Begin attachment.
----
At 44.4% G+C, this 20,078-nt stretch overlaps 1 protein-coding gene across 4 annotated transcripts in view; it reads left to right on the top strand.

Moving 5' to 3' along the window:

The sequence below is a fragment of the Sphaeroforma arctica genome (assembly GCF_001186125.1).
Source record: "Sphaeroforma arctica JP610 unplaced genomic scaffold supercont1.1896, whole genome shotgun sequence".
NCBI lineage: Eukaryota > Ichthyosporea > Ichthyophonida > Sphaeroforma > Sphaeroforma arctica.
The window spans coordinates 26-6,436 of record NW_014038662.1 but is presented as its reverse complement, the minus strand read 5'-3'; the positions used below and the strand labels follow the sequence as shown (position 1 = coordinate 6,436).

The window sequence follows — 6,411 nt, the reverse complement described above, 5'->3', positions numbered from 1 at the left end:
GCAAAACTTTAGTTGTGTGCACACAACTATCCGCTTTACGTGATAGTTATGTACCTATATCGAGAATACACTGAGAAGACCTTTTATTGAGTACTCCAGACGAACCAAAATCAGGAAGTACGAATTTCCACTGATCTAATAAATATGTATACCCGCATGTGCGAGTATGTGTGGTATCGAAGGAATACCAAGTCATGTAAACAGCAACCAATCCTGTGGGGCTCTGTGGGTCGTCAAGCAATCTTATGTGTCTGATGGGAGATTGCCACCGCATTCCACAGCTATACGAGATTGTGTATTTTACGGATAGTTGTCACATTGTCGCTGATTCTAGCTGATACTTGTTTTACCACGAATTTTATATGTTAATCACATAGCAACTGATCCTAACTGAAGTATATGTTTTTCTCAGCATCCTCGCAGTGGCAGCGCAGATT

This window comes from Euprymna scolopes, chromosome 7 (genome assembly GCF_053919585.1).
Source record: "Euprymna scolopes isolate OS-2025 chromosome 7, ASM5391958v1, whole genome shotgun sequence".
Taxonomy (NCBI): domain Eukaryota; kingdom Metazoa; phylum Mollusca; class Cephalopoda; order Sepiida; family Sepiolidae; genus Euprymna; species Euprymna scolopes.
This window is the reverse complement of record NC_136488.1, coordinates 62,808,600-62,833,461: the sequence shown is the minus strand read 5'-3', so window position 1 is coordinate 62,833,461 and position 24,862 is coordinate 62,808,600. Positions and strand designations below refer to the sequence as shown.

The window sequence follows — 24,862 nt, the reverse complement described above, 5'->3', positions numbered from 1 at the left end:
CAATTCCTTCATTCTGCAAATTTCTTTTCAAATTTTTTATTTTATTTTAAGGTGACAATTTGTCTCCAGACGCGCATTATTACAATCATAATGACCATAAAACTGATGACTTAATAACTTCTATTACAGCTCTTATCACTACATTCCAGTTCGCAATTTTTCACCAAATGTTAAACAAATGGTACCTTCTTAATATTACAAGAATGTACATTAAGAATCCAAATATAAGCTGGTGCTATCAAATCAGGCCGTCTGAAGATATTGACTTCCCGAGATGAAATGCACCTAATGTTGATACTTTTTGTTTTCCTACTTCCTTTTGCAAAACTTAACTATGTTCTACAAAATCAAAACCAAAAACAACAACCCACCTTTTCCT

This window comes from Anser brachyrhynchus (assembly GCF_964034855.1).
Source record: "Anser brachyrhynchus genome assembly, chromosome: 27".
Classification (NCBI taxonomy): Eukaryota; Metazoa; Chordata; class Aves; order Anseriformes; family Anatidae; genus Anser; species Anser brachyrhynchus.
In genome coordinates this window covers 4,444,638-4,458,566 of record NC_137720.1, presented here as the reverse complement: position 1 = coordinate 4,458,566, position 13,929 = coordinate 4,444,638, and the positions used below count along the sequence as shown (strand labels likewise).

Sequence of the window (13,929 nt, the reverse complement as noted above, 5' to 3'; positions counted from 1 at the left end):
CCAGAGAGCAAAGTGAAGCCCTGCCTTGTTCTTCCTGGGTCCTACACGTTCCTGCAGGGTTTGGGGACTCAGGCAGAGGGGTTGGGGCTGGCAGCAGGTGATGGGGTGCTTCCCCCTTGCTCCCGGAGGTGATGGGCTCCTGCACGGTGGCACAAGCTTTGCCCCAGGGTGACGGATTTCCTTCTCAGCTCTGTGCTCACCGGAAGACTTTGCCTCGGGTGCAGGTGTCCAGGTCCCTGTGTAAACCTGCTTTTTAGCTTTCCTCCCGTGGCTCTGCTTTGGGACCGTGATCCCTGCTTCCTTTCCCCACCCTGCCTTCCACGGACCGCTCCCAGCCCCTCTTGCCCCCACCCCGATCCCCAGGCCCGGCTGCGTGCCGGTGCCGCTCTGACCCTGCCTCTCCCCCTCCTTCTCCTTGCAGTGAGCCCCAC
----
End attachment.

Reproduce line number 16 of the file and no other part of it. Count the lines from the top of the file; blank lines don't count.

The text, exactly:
Source record: "Anser brachyrhynchus genome assembly, chromosome: 27".